The corrosion of structural materials is a major concern for the use of lead-bismuth eutectic (LBE) systems for nuclear applications such as in transmuter targets or fast reactors. Corrosion in liquid metal systems can occur through various processes, including, for example, dissolution, formation of inter-metallic compounds at the interface, and penetration of liquid metal along grain boundaries. Predicting the rate of these processes depends on numerous system operational factors: temperature, system geometry, thermal gradients, solid and liquid compositions, and velocity of the liquid metal, to name a few. Corrosion, along with mechanical and/or hydraulic factors, often contributes to component failure.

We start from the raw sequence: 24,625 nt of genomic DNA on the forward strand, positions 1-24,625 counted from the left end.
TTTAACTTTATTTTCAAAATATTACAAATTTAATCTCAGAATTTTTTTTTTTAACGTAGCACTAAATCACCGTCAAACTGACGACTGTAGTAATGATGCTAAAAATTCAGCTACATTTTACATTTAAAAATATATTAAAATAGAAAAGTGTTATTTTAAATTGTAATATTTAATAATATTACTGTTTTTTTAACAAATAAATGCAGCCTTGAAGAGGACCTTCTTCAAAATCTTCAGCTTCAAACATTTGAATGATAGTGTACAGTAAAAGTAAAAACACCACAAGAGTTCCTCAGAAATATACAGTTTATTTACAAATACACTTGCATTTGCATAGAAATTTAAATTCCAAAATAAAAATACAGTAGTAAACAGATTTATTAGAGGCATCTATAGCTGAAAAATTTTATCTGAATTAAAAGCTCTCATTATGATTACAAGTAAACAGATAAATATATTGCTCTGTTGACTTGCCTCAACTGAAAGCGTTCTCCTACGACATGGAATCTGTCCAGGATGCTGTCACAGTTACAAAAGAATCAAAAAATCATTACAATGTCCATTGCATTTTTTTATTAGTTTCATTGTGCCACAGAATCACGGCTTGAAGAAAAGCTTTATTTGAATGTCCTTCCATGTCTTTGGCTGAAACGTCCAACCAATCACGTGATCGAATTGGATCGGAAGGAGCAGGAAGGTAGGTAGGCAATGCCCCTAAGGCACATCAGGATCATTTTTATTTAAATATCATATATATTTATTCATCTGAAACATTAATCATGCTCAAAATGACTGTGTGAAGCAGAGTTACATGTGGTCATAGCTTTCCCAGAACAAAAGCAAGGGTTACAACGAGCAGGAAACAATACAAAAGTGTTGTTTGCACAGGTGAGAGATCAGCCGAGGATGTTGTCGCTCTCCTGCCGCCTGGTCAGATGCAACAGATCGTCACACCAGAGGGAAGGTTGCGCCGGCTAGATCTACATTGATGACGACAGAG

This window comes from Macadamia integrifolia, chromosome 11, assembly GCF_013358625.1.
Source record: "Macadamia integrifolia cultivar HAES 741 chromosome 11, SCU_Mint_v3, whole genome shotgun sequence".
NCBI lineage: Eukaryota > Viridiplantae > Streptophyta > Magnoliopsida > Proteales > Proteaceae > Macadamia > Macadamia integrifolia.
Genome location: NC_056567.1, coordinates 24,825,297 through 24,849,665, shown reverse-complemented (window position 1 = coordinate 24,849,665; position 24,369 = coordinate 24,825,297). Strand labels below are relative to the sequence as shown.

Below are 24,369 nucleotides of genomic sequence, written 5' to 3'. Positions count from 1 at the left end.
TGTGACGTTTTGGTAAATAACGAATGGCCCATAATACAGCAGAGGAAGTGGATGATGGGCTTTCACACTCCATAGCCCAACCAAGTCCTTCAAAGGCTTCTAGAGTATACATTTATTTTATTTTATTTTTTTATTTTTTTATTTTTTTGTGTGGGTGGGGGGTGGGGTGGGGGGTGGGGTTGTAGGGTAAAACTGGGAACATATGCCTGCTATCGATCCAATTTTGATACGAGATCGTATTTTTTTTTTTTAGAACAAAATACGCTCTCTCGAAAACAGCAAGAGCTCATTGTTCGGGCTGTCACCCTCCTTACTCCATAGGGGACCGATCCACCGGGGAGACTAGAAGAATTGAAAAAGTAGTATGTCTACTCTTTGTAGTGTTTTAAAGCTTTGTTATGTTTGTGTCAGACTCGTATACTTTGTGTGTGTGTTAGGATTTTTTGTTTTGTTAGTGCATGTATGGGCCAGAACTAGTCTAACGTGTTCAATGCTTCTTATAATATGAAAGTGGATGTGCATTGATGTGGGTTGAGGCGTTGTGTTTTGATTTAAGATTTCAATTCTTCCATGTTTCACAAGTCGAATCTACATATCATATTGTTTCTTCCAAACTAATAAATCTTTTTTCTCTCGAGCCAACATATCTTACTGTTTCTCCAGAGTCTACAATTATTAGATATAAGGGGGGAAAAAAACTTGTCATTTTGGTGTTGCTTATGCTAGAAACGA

There are two subtasks to this research. The first subtask develops the necessary tools to predict the levels of oxygen and corrosion products close to the boundary layer using Computational Fluid Dynamics (CFD) modeling. The second subtask predicts the corrosion process kinetics between the LBE and structural materials by incorporating pertinent information from the first subtask.
Chemical kinetics; Cavitation erosion; Computational fluid dynamics; Corrosion and anti-corrosives; Eutectic alloys; Hydrodynamics; Lead-bismuth alloys; Lead-bismuth eutectic; Metals — Oxidation; Nuclear reactors — Materials — Testing; Oxygen; Steel — Corrosion
Materials Chemistry | Materials Science and Engineering | Metallurgy | Nuclear Engineering | Oil, Gas, and Energy
Modeling Corrosion in Oxygen Controlled LBE Systems with Coupling of Chemical Kinetics and Hydrodynamics.
Available at: https://digitalscholarship.unlv.edu/hrc_trp_sciences_materials/74